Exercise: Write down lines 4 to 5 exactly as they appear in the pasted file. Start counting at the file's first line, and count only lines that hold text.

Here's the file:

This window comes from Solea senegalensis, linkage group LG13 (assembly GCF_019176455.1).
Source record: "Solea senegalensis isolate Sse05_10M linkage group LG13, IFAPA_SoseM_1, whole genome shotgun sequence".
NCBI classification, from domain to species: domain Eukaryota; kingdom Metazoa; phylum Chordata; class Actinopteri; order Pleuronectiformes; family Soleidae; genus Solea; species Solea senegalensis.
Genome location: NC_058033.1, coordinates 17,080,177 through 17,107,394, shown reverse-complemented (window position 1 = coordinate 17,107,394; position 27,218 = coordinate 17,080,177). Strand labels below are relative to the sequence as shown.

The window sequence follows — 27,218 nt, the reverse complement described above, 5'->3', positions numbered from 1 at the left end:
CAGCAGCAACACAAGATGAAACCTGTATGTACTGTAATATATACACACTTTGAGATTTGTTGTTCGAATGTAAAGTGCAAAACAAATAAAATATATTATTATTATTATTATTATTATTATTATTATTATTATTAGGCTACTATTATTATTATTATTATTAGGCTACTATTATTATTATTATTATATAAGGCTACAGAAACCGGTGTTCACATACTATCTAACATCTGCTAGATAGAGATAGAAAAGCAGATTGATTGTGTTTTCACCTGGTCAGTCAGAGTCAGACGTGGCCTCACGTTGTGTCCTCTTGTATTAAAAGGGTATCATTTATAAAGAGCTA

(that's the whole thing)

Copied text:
Genome location: NC_058033.1, coordinates 17,080,177 through 17,107,394, shown reverse-complemented (window position 1 = coordinate 17,107,394; position 27,218 = coordinate 17,080,177). Strand labels below are relative to the sequence as shown.

The window sequence follows — 27,218 nt, the reverse complement described above, 5'->3', positions numbered from 1 at the left end: